The total number of observations from MWTS channels 2–4 and AMSU-A channels 5, 7, and 9 that pass QC are shown in Fig. 3b. The total number of all data points over ocean and over ocean with clear sky is also indicated. An MWTS FOV with 5% of a cloud fraction is identified as a clear-sky microwave measurement. The cloud is derived from another visible/infrared instrument called the Medium Resolution Spectral Imager (MERSI) on board FY-3A. For AMUS-A, a liquid water path less than 0.05 kg m−2 (Weng and Grody 1994) is used to define a clear FOV. Similar to Fig. 2, the AMSU-A data are about 4 times more than MWTS data in all categories.
4. Numerical results
a. Biases and standard deviations
The global bias and standard deviation of brightness temperature differences between satellite observations and model simulations are shown in Fig. 4, both with and without removing the outliers, over ocean in clear-sky conditions (Figs. 4a,b). Compared with AMSU-A data, the global bias of the MWTS data is smaller but the standard deviation is larger, except for that of channel 5. At AMSU-A channel 5 and MWTS channel 2 the standard deviations are similar and mostly are due to data over land (figure omitted). Results using only nadir data (Figs. 4a,b) are similar to those using all scan-angle data (figure omitted).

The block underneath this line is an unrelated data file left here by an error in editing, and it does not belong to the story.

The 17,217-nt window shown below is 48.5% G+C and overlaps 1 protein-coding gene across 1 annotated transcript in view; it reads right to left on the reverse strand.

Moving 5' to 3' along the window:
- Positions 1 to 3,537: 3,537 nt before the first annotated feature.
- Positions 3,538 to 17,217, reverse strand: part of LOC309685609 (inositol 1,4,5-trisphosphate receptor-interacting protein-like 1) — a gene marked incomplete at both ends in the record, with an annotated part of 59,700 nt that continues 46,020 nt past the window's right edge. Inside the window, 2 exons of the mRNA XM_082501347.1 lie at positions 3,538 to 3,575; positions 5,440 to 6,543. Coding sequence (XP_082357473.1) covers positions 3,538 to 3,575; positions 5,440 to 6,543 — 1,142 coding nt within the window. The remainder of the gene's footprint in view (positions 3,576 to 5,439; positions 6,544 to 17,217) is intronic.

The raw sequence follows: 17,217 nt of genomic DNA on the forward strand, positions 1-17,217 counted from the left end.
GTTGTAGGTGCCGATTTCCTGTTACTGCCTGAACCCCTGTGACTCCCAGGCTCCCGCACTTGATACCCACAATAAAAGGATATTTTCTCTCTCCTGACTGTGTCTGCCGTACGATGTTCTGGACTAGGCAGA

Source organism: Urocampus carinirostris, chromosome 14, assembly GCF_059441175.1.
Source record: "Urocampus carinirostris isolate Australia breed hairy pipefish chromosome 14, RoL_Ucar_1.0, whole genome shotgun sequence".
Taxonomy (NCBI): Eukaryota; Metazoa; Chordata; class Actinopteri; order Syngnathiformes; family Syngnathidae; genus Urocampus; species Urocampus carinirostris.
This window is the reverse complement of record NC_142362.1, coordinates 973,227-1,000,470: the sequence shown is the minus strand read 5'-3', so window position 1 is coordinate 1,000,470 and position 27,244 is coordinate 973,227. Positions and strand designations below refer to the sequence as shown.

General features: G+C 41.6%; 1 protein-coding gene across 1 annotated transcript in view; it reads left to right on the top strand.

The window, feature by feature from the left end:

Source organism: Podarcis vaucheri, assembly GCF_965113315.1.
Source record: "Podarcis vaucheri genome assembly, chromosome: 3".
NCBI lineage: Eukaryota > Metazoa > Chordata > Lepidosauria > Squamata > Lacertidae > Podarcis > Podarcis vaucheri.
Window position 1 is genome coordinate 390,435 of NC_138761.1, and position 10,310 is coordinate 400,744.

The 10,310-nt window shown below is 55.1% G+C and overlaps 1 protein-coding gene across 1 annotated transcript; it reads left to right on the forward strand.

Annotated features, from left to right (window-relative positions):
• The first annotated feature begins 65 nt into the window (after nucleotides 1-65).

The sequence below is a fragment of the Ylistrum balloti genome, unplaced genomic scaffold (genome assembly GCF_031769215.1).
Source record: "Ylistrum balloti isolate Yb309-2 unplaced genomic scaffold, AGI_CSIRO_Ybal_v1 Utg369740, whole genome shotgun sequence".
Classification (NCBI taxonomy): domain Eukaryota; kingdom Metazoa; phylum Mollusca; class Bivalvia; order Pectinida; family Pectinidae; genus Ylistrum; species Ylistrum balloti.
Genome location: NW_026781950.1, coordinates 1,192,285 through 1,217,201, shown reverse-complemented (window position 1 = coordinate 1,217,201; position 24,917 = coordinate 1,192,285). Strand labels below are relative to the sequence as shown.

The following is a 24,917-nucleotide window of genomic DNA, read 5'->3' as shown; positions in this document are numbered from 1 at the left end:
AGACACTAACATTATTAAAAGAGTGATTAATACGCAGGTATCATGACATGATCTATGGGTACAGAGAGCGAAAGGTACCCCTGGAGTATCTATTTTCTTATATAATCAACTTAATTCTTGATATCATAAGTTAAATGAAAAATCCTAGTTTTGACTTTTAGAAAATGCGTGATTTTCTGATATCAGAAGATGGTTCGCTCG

To obtain further insights into the differences of global biases and standard deviations between the two instruments, a global distribution of the brightness temperature differences between satellite observations and model simulations on a typical day, 2 January 2010, is provided in Fig. 5. For brevity, the brightness temperature differences between MWTS observations and global simulations will be denoted as (Fig. 5, left panels), and the brightness temperature differences between AMSU-A observations and global simulations as (Fig. 5, right panels). Except for AMSU-A channel 5, the brightness temperature differences between satellite (either MWTS or AMSU-A) observations and global simulations are in general negative in the tropics and positive in high latitudes. The MWTS data have a larger global variability than AMSU-A, especially with respect to latitudes. It is noticed that both and show a scan-angle dependence for all channels.
The latitudinal dependence of MWTS biases is observed throughout the month. Figures 6 and 7 shows the biases calculated within every 5° latitudinal bands for the entire month of January. For both channel 7 and channel 9, (Fig. 6, right panels) is negative at all latitudes, while (Fig. 6, left panels) is negative in low latitudes and positive in high latitudes. This explains why the global biases for MWTS data are smaller than those of AMSU-A. Large standard deviations are found in the Northern Hemisphere and low latitudes for MWTS channels 3 and 4 (Fig. 7). Differences of standard deviation between MWTS and AMSU-A are quite small for channels 2 and 5. Standard deviations of MWTS data are slightly larger than AMSU-A in polar regions in the Northern Hemisphere for the upper-tropospheric channels and lower-stratospheric channels. No significant differences are observed for data over ocean only or over ocean with clear sky only.